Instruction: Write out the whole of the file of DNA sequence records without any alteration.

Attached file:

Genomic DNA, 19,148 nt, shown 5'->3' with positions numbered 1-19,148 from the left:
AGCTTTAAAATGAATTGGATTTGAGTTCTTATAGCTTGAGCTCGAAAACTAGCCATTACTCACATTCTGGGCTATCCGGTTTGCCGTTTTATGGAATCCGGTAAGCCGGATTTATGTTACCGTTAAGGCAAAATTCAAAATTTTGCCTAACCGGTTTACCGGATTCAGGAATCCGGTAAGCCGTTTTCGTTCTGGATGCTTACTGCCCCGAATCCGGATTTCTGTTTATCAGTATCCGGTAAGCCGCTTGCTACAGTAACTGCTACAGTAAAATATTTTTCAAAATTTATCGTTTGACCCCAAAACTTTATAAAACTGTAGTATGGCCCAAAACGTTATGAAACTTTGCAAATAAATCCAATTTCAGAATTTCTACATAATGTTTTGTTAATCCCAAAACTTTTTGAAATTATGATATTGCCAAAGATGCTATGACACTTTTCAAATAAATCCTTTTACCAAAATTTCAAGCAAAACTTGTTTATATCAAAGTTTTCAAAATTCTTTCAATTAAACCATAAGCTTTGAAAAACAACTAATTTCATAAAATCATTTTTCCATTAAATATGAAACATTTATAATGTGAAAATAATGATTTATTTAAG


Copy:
Genomic DNA, 19,148 nt, shown 5'->3' with positions numbered 1-19,148 from the left:
AGCTTTAAAATGAATTGGATTTGAGTTCTTATAGCTTGAGCTCGAAAACTAGCCATTACTCACATTCTGGGCTATCCGGTTTGCCGTTTTATGGAATCCGGTAAGCCGGATTTATGTTACCGTTAAGGCAAAATTCAAAATTTTGCCTAACCGGTTTACCGGATTCAGGAATCCGGTAAGCCGTTTTCGTTCTGGATGCTTACTGCCCCGAATCCGGATTTCTGTTTATCAGTATCCGGTAAGCCGCTTGCTACAGTAACTGCTACAGTAAAATATTTTTCAAAATTTATCGTTTGACCCCAAAACTTTATAAAACTGTAGTATGGCCCAAAACGTTATGAAACTTTGCAAATAAATCCAATTTCAGAATTTCTACATAATGTTTTGTTAATCCCAAAACTTTTTGAAATTATGATATTGCCAAAGATGCTATGACACTTTTCAAATAAATCCTTTTACCAAAATTTCAAGCAAAACTTGTTTATATCAAAGTTTTCAAAATTCTTTCAATTAAACCATAAGCTTTGAAAAACAACTAATTTCATAAAATCATTTTTCCATTAAATATGAAACATTTATAATGTGAAAATAATGATTTATTTAAG